The relationship between education, cultural identity, and nationalism of Mongolians in China is likely complex and multifaceted. As a minority group within China, Mongolians may face challenges in preserving and promoting their cultural identity, particularly in regard to their language and traditional customs. Education can play a role in helping Mongolians to maintain and strengthen their cultural identity by offering opportunities for learning about and engaging with their cultural heritage. At the same time, education can also be used as a tool for promoting nationalism among Mongolians in China. And Mongolians living outside of China face similar challenges. By promoting nationalist ideas and values through education, the Chinese government may aim to foster a sense of national unity among Mongolians and other minority groups within the country. This paper will synthesize their relationship in contemporary China and discuss the future possibilities of the Mongolians as a nation within China and other Mongolians.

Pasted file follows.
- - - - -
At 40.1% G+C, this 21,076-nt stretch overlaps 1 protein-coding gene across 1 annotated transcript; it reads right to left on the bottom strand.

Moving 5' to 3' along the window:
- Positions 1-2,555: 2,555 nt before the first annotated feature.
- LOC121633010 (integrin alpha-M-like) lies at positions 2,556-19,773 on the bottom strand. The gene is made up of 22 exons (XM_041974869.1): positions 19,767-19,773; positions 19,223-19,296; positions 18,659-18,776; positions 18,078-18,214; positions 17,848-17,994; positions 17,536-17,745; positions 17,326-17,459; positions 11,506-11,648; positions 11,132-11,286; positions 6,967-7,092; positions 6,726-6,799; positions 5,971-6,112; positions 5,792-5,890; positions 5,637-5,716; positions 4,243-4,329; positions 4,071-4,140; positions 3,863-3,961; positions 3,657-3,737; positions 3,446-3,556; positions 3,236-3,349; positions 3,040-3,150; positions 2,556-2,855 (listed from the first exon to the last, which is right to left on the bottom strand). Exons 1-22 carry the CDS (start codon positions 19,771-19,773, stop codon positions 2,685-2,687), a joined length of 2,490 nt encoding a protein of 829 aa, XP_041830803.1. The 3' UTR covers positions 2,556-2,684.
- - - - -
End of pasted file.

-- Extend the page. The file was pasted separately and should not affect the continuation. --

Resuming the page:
Propaganda and Artistry: A Comparative Analysis of 'The USSR in Construction' and 'Fornt' in Soviet and Japanese Photobooks

Keywords: The USSR in Construction; Illustrated magazine; Socialist realism; Soviet Union; Maxim Gorky; Industrialization; Stalin's regime; Oversized pages; Multi-page fold-outs; Photojournalists; Photographic montages; Japanese propaganda magazine